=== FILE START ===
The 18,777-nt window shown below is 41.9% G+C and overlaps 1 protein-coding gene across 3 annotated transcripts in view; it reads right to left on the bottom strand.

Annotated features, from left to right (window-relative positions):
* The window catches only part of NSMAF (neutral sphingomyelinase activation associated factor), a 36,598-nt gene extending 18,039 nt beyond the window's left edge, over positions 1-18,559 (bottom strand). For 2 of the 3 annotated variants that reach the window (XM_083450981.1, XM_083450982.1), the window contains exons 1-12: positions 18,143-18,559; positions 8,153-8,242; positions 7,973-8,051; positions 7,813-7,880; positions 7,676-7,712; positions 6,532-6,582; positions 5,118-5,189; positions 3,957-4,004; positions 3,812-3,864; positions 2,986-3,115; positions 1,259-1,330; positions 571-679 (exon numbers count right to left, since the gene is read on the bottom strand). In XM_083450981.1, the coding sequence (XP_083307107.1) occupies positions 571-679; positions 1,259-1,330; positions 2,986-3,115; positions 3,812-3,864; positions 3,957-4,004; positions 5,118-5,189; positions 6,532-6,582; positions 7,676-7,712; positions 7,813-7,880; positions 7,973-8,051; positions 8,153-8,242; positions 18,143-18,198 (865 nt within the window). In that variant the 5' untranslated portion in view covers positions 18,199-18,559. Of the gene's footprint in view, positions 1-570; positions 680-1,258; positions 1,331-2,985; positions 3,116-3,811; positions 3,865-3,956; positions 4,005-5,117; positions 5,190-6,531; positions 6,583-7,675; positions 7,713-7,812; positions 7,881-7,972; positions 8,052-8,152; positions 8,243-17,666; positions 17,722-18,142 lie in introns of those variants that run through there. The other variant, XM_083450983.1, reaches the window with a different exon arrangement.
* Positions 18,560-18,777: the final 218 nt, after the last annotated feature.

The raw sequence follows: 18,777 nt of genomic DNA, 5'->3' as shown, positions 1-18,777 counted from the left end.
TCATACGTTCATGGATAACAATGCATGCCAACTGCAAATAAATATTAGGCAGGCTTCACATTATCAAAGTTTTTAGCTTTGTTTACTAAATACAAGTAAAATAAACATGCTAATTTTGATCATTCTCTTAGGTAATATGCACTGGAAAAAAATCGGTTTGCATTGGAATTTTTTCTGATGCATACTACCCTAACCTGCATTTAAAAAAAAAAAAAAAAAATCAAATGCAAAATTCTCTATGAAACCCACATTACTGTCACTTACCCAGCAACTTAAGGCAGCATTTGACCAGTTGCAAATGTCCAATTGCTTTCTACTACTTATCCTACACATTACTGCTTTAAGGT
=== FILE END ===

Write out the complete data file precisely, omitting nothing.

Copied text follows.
The 18,777-nt window shown below is 41.9% G+C and overlaps 1 protein-coding gene across 3 annotated transcripts in view; it reads right to left on the bottom strand.

Annotated features, from left to right (window-relative positions):
* The window catches only part of NSMAF (neutral sphingomyelinase activation associated factor), a 36,598-nt gene extending 18,039 nt beyond the window's left edge, over positions 1-18,559 (bottom strand). For 2 of the 3 annotated variants that reach the window (XM_083450981.1, XM_083450982.1), the window contains exons 1-12: positions 18,143-18,559; positions 8,153-8,242; positions 7,973-8,051; positions 7,813-7,880; positions 7,676-7,712; positions 6,532-6,582; positions 5,118-5,189; positions 3,957-4,004; positions 3,812-3,864; positions 2,986-3,115; positions 1,259-1,330; positions 571-679 (exon numbers count right to left, since the gene is read on the bottom strand). In XM_083450981.1, the coding sequence (XP_083307107.1) occupies positions 571-679; positions 1,259-1,330; positions 2,986-3,115; positions 3,812-3,864; positions 3,957-4,004; positions 5,118-5,189; positions 6,532-6,582; positions 7,676-7,712; positions 7,813-7,880; positions 7,973-8,051; positions 8,153-8,242; positions 18,143-18,198 (865 nt within the window). In that variant the 5' untranslated portion in view covers positions 18,199-18,559. Of the gene's footprint in view, positions 1-570; positions 680-1,258; positions 1,331-2,985; positions 3,116-3,811; positions 3,865-3,956; positions 4,005-5,117; positions 5,190-6,531; positions 6,583-7,675; positions 7,713-7,812; positions 7,881-7,972; positions 8,052-8,152; positions 8,243-17,666; positions 17,722-18,142 lie in introns of those variants that run through there. The other variant, XM_083450983.1, reaches the window with a different exon arrangement.
* Positions 18,560-18,777: the final 218 nt, after the last annotated feature.

The raw sequence follows: 18,777 nt of genomic DNA, 5'->3' as shown, positions 1-18,777 counted from the left end.
TCATACGTTCATGGATAACAATGCATGCCAACTGCAAATAAATATTAGGCAGGCTTCACATTATCAAAGTTTTTAGCTTTGTTTACTAAATACAAGTAAAATAAACATGCTAATTTTGATCATTCTCTTAGGTAATATGCACTGGAAAAAAATCGGTTTGCATTGGAATTTTTTCTGATGCATACTACCCTAACCTGCATTTAAAAAAAAAAAAAAAAAATCAAATGCAAAATTCTCTATGAAACCCACATTACTGTCACTTACCCAGCAACTTAAGGCAGCATTTGACCAGTTGCAAATGTCCAATTGCTTTCTACTACTTATCCTACACATTACTGCTTTAAGGT